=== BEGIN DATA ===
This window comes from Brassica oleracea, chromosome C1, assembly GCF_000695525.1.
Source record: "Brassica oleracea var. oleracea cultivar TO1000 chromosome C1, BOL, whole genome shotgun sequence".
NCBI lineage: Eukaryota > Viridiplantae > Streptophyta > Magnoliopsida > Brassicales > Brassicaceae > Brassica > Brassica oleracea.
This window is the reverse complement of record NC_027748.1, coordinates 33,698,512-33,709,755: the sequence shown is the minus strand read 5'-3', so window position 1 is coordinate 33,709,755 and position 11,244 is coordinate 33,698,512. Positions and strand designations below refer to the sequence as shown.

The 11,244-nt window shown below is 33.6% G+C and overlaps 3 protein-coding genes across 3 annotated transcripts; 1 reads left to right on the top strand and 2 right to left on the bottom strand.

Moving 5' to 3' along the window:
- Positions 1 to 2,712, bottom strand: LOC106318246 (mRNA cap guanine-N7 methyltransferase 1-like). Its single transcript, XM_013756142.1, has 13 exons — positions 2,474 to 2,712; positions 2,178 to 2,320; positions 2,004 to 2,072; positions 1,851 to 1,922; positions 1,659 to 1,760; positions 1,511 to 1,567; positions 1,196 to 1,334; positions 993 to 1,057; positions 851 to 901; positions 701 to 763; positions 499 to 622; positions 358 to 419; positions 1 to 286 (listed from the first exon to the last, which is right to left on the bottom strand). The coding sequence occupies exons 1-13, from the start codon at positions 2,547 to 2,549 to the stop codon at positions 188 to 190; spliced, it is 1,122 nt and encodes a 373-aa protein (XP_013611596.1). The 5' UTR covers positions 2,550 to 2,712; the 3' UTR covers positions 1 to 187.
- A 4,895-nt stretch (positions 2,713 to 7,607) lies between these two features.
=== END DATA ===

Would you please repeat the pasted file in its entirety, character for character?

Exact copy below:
This window comes from Brassica oleracea, chromosome C1, assembly GCF_000695525.1.
Source record: "Brassica oleracea var. oleracea cultivar TO1000 chromosome C1, BOL, whole genome shotgun sequence".
NCBI lineage: Eukaryota > Viridiplantae > Streptophyta > Magnoliopsida > Brassicales > Brassicaceae > Brassica > Brassica oleracea.
This window is the reverse complement of record NC_027748.1, coordinates 33,698,512-33,709,755: the sequence shown is the minus strand read 5'-3', so window position 1 is coordinate 33,709,755 and position 11,244 is coordinate 33,698,512. Positions and strand designations below refer to the sequence as shown.

The 11,244-nt window shown below is 33.6% G+C and overlaps 3 protein-coding genes across 3 annotated transcripts; 1 reads left to right on the top strand and 2 right to left on the bottom strand.

Moving 5' to 3' along the window:
- Positions 1 to 2,712, bottom strand: LOC106318246 (mRNA cap guanine-N7 methyltransferase 1-like). Its single transcript, XM_013756142.1, has 13 exons — positions 2,474 to 2,712; positions 2,178 to 2,320; positions 2,004 to 2,072; positions 1,851 to 1,922; positions 1,659 to 1,760; positions 1,511 to 1,567; positions 1,196 to 1,334; positions 993 to 1,057; positions 851 to 901; positions 701 to 763; positions 499 to 622; positions 358 to 419; positions 1 to 286 (listed from the first exon to the last, which is right to left on the bottom strand). The coding sequence occupies exons 1-13, from the start codon at positions 2,547 to 2,549 to the stop codon at positions 188 to 190; spliced, it is 1,122 nt and encodes a 373-aa protein (XP_013611596.1). The 5' UTR covers positions 2,550 to 2,712; the 3' UTR covers positions 1 to 187.
- A 4,895-nt stretch (positions 2,713 to 7,607) lies between these two features.